Halvor A Undem
JSIS B 427
Practical understanding of the development of nuclear, biological, and chemical weapons plus missile delivery systems. Proliferation detection technology and its limitations. Case studies of past and current arms control agreements and non-proliferation programs.
The course provides future non-scientist, international security specialists with a fundamental level of understanding of the development and acquisition of weapons of mass destruction. The course emphasis is on nuclear weapons technology, though biological and chemical weapons technology and delivery systems are also reviewed. Historical and current real-world examples of technical arms control and nonproliferation efforts is a core theme. In addition to referenced texts and assigned readings, the course is augmented heavily from first-hand accounts by the instructor and other U.S. professionals working in the proliferation prevention and homeland security fields. The result is a course that is unique in the U.S. in providing students with a solid background in the technical dimensions of weapons of mass destruction, including verification, detection and monitoring.
Student learning goals
Attain a basic understanding of the design of nuclear, biological, and chemical munitions, as well as ballistic missile delivery systems, to a level that would set the graduate apart when working in the international security community for the U.S. Government or any non-governmental nonproliferation organization.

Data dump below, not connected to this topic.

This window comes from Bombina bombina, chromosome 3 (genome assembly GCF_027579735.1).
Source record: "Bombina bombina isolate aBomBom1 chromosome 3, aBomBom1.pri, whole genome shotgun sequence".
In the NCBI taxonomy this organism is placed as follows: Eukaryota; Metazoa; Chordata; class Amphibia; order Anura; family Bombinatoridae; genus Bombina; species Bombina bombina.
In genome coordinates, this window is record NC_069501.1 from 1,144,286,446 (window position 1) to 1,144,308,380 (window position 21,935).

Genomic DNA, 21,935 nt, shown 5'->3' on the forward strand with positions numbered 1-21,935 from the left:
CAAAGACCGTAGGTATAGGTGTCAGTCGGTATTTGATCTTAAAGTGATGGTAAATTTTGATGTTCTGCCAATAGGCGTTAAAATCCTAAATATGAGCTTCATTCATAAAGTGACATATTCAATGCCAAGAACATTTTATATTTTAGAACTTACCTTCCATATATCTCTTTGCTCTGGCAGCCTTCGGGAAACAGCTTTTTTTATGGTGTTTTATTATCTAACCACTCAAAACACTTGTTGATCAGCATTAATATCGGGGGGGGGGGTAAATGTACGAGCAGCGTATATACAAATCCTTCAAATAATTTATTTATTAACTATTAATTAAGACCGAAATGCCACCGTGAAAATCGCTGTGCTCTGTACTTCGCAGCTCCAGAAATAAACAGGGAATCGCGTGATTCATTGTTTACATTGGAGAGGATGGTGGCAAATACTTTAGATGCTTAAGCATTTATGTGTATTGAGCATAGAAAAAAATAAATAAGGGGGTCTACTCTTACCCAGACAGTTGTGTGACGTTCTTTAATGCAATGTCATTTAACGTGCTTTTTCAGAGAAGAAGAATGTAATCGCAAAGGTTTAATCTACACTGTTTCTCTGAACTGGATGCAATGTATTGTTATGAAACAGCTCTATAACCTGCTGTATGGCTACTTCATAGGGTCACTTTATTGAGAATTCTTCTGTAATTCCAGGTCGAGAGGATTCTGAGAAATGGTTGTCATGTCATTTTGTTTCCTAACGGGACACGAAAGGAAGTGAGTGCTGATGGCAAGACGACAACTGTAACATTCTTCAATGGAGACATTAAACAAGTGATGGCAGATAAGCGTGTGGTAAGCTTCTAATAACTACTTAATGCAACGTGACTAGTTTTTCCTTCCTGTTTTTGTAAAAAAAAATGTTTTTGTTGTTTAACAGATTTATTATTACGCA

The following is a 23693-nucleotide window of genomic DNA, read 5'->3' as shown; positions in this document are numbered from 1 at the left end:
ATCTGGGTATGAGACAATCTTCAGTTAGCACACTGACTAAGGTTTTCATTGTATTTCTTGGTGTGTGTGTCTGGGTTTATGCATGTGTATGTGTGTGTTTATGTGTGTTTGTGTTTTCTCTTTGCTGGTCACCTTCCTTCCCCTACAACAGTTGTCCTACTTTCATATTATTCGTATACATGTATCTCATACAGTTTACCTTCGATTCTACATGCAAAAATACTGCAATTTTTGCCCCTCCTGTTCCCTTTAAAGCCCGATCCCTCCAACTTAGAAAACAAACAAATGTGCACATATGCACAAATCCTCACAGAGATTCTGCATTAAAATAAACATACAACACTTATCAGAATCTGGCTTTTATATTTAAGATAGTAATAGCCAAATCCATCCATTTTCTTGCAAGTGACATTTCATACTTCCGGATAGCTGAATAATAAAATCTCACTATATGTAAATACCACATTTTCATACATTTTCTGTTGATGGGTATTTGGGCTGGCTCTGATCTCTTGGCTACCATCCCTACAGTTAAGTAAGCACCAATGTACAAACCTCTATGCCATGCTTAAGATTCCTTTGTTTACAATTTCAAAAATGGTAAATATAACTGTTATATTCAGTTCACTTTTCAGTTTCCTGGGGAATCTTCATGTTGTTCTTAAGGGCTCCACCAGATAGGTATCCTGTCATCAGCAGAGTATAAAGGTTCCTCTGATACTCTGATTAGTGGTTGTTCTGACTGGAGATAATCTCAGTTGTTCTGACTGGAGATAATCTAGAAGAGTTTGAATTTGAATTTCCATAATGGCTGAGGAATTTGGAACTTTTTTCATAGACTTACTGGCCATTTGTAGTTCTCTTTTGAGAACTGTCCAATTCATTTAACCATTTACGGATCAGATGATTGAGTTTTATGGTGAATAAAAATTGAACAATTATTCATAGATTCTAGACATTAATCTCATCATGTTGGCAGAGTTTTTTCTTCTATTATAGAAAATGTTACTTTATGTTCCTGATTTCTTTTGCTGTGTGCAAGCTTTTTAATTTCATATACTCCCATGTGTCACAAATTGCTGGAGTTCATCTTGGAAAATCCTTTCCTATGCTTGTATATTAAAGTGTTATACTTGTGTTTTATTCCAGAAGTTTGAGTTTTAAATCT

Attain a basic understanding of the critical materials and processes needed to manufacture nuclear, biological, or chemical weapons in order to better understand U.S. and international efforts to control their spread (nuclear) or to assure their complete elimination (biological and chemical).
In concert with basic technical information provided on WMD, develop an historical perspective of the use of biological and chemical weapons, rocketry, and nuclear weapons.
Develop a cursory understanding by example of U.S. and international agreements and programs to eliminate completely, or halt the spread of WMD technology.
Develop a cursory understanding by example of the kinds of technical considerations that drive U.S. and international WMD nonproliferation and arms control policy development.
General method of instruction
Instruction consists of a three-hour lecture on the technical dimensions of WMD, and a two-hour topical discussion session that is tied to the technical lecture but focuses on current policy issues. The lecture sequence roughly follows the chapter sequence in Langford, and as such, chapter reading assignments are listed for each lecture. The discussion session is usually based on a specific reading that is very current as well as tied to the lecture, unless faster-moving world events are of greater relevance.
Class assignments and grading
Course grades are based on a 3000-5000 word midterm paper (1/3), an objective final examination (1/3) after a comprehensive review session, and participation in a group researched and presented Case Study (1/3). Graduate students are expected to produce a slightly longer midterm paper and be prepared to lead a Case Study or discussion session on their paper topic or another relevant topic with instructor approval. Opportunities for extra credit will also be made available.